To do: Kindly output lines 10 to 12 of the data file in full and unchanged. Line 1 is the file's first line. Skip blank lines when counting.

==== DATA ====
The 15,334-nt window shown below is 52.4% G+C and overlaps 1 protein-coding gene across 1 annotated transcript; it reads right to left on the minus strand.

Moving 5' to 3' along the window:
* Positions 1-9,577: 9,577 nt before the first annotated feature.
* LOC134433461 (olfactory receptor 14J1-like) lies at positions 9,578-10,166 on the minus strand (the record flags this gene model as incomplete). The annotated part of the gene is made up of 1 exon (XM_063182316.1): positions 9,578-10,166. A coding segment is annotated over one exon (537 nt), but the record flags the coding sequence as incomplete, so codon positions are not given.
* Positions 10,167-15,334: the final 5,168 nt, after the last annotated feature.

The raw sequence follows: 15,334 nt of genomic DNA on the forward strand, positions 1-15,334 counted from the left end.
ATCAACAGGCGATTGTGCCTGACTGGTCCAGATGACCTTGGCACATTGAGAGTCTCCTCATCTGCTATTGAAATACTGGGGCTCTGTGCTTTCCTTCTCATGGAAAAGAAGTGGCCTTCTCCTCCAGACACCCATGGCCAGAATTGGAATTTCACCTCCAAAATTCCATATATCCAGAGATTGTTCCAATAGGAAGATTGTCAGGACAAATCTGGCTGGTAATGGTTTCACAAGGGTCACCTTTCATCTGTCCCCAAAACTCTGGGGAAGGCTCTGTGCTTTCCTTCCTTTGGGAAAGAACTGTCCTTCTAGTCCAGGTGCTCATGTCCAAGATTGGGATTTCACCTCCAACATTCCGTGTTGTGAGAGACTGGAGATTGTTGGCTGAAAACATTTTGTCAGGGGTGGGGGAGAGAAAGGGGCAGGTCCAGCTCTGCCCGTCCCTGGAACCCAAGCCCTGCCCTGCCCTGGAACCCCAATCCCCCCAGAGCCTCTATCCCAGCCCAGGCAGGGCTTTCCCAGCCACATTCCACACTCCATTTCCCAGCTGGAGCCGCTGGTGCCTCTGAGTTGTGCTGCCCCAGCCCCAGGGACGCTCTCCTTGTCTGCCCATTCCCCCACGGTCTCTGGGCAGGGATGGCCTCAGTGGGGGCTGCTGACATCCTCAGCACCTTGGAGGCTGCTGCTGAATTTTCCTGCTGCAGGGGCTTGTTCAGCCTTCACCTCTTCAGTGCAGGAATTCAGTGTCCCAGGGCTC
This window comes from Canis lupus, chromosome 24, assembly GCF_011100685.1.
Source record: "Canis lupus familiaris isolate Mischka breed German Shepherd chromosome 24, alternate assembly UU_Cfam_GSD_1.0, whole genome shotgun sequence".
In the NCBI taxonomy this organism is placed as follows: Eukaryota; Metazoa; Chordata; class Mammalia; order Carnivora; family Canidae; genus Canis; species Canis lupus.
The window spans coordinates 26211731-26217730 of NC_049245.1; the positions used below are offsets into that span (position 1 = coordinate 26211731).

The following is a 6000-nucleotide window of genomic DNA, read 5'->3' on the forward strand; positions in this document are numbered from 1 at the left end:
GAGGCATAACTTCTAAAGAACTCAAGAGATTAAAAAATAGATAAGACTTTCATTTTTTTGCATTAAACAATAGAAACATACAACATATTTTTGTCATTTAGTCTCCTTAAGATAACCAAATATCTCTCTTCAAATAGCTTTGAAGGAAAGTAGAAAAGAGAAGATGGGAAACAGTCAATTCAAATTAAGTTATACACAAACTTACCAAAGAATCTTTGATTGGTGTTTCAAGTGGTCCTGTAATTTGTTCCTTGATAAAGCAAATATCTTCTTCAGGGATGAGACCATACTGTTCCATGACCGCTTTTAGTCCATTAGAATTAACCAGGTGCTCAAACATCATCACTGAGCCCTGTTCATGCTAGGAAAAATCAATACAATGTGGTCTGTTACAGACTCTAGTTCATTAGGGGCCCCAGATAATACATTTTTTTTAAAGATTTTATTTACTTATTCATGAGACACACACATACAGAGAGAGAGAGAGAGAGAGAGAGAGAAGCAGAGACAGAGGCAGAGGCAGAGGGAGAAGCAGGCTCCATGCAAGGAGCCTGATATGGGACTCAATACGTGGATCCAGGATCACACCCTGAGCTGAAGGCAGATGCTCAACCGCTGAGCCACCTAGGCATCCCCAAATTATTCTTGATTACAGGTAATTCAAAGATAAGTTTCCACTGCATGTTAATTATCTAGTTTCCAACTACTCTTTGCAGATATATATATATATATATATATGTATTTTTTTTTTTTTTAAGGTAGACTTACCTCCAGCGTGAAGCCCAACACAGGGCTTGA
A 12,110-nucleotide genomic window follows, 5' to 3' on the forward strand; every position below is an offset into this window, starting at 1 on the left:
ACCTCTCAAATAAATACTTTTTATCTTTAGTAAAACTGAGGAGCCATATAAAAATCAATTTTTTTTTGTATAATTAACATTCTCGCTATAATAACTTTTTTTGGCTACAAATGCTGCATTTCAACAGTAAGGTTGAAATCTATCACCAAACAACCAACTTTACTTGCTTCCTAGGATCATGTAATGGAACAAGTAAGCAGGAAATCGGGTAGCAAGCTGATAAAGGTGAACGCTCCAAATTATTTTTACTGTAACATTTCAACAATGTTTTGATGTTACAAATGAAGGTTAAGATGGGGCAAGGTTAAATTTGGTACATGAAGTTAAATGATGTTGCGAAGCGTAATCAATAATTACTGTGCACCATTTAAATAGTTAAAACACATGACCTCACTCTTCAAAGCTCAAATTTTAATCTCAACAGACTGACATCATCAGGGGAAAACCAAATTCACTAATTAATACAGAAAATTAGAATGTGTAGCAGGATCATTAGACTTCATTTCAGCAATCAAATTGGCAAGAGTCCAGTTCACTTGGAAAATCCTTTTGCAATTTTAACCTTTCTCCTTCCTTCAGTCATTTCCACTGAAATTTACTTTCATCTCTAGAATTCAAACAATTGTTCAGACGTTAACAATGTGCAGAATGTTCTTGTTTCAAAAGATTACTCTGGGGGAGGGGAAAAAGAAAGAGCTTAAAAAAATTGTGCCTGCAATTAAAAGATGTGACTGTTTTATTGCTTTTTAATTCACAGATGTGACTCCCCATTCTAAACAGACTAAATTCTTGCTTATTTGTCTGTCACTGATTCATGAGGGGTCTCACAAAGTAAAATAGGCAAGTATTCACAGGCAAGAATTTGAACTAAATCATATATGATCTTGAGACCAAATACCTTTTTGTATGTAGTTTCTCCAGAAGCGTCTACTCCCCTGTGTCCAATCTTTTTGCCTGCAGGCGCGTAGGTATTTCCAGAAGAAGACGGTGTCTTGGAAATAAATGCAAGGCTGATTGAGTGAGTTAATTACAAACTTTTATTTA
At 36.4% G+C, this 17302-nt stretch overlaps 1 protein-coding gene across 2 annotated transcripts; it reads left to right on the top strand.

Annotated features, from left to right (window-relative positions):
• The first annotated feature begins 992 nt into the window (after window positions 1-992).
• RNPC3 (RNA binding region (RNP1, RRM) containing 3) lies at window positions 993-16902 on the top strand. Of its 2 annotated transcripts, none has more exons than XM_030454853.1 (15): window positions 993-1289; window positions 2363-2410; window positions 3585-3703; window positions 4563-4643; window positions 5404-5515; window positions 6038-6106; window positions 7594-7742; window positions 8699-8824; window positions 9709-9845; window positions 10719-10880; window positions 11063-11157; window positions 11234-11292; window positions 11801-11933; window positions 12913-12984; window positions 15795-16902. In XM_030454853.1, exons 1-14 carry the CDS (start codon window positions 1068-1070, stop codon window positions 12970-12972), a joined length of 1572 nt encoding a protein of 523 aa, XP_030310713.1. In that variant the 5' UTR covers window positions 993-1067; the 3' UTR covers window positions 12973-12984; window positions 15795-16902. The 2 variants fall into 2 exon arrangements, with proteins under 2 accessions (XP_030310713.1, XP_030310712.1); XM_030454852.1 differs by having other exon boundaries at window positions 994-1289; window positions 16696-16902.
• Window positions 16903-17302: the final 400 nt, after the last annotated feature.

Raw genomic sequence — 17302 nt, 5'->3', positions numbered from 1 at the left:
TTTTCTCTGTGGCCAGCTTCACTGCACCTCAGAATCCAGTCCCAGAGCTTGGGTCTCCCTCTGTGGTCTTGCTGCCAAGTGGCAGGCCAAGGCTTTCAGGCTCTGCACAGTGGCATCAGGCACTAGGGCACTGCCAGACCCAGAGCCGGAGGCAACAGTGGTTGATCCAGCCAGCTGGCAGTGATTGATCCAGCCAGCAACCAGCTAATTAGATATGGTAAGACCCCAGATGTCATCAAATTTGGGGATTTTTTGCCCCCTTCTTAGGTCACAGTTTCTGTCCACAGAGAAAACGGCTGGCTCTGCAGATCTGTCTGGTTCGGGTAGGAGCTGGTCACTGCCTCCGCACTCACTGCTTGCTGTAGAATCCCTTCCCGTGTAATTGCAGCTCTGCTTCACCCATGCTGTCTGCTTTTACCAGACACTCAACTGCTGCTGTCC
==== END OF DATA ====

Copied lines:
In the NCBI taxonomy this organism is placed as follows: Eukaryota; Metazoa; Chordata; class Mammalia; order Carnivora; family Canidae; genus Canis; species Canis lupus.
The window spans coordinates 26211731-26217730 of NC_049245.1; the positions used below are offsets into that span (position 1 = coordinate 26211731).

The following is a 6000-nucleotide window of genomic DNA, read 5'->3' on the forward strand; positions in this document are numbered from 1 at the left end: